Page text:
Secretary of State Hillary Clinton and Britain's new Foreign Secretary William Hague Friday reaffirmed a united stand on the need for further sanctions against Iran over its nuclear program. The Washington visit was Hague's first foreign trip since the new conservative-led British coalition government took office Tuesday.
Clinton and Hague made clear that, despite the
change in government in London, the traditional "special relationship" between
the United States and Britain continues, and that there is no daylight between
the two permanent U.N. Security Council members on the need for new sanctions
Negotiations on what would be a fourth sanctions resolution against Iran because of its refusal to respond to world concerns about its uranium-enrichment program are under way in New York.
At a press appearance with Hague, who succeeded Labour government Foreign Secretary David Miliband, Clinton said there will be no serious response from the Iranians without a new resolution.
Clinton has been in consultations with Security Council member states Turkey and Brazil, which are still trying engagement with Tehran.
Brazilian President Luiz Inacio Lula da Silva makes a pivotal visit to Tehran this coming weekend after a stop in Moscow, where Clinton said Russian President Dmitri Medvedev told the Brazilian leader his mission has slim prospects for success.
"The Brazilians are still hopeful that because of President Lula's visit, the Iranians will agree to meet with the P5+1, that they will accept the Tehran research reactor proposal, that they will begin to abide by international obligations. And in fact President Medvedev told President Lula in the context of the visit that he didn't give him more than a one-in-three chance," she said.
A senior U.S. official Thursday called President Lula's Tehran visit a last chance for Iran before new sanctions should be imposed.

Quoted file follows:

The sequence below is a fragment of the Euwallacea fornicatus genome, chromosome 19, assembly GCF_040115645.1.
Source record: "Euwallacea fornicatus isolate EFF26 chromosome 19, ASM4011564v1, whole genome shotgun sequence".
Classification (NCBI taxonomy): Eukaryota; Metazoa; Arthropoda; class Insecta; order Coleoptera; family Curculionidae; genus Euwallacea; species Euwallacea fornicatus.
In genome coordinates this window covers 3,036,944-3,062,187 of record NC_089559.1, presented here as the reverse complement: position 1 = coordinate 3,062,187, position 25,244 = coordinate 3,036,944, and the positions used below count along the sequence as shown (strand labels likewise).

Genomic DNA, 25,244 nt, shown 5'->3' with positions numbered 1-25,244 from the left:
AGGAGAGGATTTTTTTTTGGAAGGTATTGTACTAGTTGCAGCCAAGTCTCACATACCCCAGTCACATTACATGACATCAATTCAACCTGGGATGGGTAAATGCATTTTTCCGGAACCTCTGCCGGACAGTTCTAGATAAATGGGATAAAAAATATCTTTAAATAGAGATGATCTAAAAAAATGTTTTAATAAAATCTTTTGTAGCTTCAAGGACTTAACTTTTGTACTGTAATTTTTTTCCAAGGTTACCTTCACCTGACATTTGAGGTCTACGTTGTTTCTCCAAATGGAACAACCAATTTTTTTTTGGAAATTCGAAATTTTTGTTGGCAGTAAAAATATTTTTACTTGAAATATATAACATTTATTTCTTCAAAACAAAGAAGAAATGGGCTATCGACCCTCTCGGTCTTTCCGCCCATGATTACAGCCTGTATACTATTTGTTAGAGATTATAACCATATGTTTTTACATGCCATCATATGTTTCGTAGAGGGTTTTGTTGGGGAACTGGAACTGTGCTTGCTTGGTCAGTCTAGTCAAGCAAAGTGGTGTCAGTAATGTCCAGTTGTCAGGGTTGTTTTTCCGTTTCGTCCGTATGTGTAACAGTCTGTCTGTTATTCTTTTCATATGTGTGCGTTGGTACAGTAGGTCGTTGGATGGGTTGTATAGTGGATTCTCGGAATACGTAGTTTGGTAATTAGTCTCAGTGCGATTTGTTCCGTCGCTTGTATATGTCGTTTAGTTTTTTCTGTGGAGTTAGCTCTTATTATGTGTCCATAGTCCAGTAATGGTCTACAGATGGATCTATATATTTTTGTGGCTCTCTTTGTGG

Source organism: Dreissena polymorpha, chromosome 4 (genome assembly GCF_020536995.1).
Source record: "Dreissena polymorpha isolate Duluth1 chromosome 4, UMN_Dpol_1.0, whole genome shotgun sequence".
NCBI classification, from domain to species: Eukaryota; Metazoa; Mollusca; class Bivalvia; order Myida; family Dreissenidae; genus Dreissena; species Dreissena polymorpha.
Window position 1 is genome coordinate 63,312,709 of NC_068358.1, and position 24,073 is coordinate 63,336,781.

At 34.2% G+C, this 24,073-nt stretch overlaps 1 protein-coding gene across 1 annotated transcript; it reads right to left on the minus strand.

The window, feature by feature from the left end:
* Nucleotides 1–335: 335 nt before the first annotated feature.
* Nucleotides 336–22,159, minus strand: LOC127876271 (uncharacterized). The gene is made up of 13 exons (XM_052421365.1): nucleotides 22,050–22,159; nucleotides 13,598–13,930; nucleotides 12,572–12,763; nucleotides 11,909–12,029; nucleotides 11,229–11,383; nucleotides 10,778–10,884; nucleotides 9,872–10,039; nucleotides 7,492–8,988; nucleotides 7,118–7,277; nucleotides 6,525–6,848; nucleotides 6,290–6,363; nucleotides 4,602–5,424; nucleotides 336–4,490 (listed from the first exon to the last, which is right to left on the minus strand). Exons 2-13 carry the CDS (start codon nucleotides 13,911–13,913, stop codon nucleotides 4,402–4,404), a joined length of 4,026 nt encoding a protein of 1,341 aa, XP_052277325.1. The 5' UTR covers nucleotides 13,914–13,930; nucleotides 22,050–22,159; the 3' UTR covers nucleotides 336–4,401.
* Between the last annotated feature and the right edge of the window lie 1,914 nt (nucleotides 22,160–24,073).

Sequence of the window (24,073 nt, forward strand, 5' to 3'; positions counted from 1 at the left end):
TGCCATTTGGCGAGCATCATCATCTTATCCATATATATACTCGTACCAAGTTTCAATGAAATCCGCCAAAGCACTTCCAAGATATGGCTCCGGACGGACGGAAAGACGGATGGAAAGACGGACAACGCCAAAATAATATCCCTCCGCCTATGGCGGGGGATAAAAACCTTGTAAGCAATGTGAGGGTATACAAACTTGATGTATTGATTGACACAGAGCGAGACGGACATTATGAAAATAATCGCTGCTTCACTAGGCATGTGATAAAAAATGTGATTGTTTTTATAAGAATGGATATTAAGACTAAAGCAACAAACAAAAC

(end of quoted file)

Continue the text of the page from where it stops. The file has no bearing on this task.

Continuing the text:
Foreign Secretary Hague said the new British government fully supports the U.S. approach, and that Britain will do all it can to persuade European Union partners to enact parallel financial sanctions to buttress the pending U.N. resolution.
Asked if military action might some day be required to halt Iran's nuclear program, Hague said it is that prospect that drives Britain's support for punitive steps now that can persuade Tehran to change course.
"We've never ruled out supporting in the future military action, but we've not calling for it. It is precisely because we want to see this matter settled peacefully and rapidly that we call for the sanctions, that we support the idea of a Security Council resolution. So that is our perspective on it," he said.
Clinton and Hague also reaffirmed bilateral cooperation on Afghanistan and the quest for an Israeli-Palestinian peace accord.
They also vowed continuity on the allied military strategy in Iraq.
Clinton said she is gratified that recent bombings in Iraq, attributed to what she said was a fading al-Qaida in Iraq group, had not led to sectarian recriminations, and said they have not affected the U.S. withdrawal timetable.
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